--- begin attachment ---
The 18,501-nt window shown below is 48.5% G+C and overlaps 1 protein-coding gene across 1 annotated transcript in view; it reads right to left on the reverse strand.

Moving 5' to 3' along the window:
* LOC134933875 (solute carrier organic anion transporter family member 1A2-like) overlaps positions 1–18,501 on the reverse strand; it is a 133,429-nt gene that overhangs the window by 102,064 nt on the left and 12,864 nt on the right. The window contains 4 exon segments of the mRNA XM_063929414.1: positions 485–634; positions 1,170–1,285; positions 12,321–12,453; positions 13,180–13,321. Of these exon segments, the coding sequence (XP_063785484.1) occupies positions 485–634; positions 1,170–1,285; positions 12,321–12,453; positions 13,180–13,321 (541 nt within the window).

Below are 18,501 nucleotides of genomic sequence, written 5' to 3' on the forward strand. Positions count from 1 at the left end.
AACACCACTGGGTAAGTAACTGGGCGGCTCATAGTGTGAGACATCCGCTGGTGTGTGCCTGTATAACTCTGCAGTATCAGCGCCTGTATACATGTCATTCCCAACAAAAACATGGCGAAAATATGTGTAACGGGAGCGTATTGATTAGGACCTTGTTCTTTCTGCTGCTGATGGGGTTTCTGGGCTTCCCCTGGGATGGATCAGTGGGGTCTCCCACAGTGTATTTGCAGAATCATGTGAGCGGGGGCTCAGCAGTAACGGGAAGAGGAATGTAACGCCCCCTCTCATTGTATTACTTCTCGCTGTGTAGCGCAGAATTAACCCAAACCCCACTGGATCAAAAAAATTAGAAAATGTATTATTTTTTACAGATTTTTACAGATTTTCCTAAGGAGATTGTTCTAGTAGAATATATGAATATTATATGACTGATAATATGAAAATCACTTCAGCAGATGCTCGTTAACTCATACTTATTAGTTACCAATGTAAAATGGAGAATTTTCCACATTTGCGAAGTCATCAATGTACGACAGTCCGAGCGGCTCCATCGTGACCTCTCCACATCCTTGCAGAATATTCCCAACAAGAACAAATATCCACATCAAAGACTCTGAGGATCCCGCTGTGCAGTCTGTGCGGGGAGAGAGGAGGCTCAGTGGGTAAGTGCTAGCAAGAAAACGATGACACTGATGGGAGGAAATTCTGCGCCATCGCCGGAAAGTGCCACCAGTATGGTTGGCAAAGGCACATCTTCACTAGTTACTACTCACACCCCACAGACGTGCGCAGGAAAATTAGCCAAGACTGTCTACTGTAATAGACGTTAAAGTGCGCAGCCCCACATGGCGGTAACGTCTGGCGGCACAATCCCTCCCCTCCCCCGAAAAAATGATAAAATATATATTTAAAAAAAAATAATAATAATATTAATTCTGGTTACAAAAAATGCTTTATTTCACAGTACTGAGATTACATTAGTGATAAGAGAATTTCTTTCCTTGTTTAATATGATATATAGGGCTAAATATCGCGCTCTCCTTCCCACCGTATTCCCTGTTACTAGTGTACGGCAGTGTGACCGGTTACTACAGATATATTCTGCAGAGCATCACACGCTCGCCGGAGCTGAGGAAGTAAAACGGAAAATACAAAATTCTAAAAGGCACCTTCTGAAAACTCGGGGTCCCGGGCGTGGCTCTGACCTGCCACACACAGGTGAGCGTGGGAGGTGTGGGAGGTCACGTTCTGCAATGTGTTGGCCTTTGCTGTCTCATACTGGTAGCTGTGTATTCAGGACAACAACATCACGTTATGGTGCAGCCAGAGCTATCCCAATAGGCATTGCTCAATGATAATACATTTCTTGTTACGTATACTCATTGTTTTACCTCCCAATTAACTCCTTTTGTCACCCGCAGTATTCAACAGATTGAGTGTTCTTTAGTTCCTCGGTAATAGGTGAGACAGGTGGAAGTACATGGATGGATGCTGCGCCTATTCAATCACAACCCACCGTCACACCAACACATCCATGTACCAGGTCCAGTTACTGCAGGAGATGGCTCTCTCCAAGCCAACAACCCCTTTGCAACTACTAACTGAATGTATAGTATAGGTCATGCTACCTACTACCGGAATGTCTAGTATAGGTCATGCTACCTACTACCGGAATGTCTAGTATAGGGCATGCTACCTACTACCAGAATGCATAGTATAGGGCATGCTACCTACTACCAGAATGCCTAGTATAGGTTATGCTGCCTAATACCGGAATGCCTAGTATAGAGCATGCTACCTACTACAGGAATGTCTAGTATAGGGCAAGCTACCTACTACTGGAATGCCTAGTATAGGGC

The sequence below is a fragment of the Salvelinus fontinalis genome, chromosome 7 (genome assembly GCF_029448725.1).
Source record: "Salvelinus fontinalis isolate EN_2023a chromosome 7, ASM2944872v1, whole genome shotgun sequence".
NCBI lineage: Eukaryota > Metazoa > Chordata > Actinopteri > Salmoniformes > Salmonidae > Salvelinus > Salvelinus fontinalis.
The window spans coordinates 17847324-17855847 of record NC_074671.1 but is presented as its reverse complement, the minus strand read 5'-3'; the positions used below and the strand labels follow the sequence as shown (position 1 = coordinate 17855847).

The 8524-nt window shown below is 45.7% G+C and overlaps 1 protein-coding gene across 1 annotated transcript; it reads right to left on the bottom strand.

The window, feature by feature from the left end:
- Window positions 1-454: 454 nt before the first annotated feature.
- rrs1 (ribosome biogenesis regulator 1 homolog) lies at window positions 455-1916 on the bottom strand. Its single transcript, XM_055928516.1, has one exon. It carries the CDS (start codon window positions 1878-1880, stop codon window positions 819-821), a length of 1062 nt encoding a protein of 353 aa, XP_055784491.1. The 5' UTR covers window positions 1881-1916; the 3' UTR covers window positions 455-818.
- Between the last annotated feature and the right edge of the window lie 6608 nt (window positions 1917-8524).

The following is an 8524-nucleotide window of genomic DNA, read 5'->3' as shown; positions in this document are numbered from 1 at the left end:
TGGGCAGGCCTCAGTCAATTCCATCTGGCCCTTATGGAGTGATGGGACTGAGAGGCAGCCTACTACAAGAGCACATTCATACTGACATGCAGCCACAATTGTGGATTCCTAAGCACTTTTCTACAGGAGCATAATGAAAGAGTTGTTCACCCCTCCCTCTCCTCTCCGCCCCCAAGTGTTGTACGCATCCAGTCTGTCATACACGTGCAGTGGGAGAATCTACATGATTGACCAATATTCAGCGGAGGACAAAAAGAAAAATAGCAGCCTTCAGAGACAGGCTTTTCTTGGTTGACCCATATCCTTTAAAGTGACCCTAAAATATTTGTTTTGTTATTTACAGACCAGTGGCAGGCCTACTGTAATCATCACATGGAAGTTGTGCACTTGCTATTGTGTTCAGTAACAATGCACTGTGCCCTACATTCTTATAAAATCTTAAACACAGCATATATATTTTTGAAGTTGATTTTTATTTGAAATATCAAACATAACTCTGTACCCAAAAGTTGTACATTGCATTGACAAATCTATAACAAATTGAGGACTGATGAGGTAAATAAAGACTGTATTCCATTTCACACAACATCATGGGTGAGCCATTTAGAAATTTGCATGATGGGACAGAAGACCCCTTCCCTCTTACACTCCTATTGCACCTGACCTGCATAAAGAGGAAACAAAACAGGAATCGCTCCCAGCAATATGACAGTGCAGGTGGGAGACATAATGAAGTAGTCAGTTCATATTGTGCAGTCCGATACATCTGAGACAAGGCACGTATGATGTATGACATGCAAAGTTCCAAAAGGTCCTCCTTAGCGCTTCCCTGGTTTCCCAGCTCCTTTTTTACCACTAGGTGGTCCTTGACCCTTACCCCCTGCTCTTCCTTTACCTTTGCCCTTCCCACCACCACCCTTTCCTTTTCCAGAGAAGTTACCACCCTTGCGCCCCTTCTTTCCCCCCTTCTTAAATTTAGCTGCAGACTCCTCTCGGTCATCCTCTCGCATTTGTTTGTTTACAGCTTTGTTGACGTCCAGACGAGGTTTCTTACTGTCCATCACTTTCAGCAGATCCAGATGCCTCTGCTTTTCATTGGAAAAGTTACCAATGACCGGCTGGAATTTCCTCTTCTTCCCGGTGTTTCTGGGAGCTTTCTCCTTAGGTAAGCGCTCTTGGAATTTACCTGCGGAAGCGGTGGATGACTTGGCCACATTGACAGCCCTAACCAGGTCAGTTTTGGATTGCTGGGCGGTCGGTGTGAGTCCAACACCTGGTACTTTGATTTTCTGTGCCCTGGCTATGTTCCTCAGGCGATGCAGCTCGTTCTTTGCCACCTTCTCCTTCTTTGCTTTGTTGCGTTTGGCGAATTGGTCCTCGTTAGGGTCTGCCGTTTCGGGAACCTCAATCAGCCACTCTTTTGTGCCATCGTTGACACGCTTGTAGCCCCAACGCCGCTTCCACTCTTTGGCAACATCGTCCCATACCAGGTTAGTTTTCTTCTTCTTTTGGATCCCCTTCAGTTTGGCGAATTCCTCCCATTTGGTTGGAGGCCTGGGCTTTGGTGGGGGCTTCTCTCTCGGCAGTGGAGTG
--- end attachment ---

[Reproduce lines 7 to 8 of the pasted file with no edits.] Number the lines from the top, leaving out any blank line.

Source record: "Salvelinus fontinalis isolate EN_2023a chromosome 7, ASM2944872v1, whole genome shotgun sequence".
NCBI lineage: Eukaryota > Metazoa > Chordata > Actinopteri > Salmoniformes > Salmonidae > Salvelinus > Salvelinus fontinalis.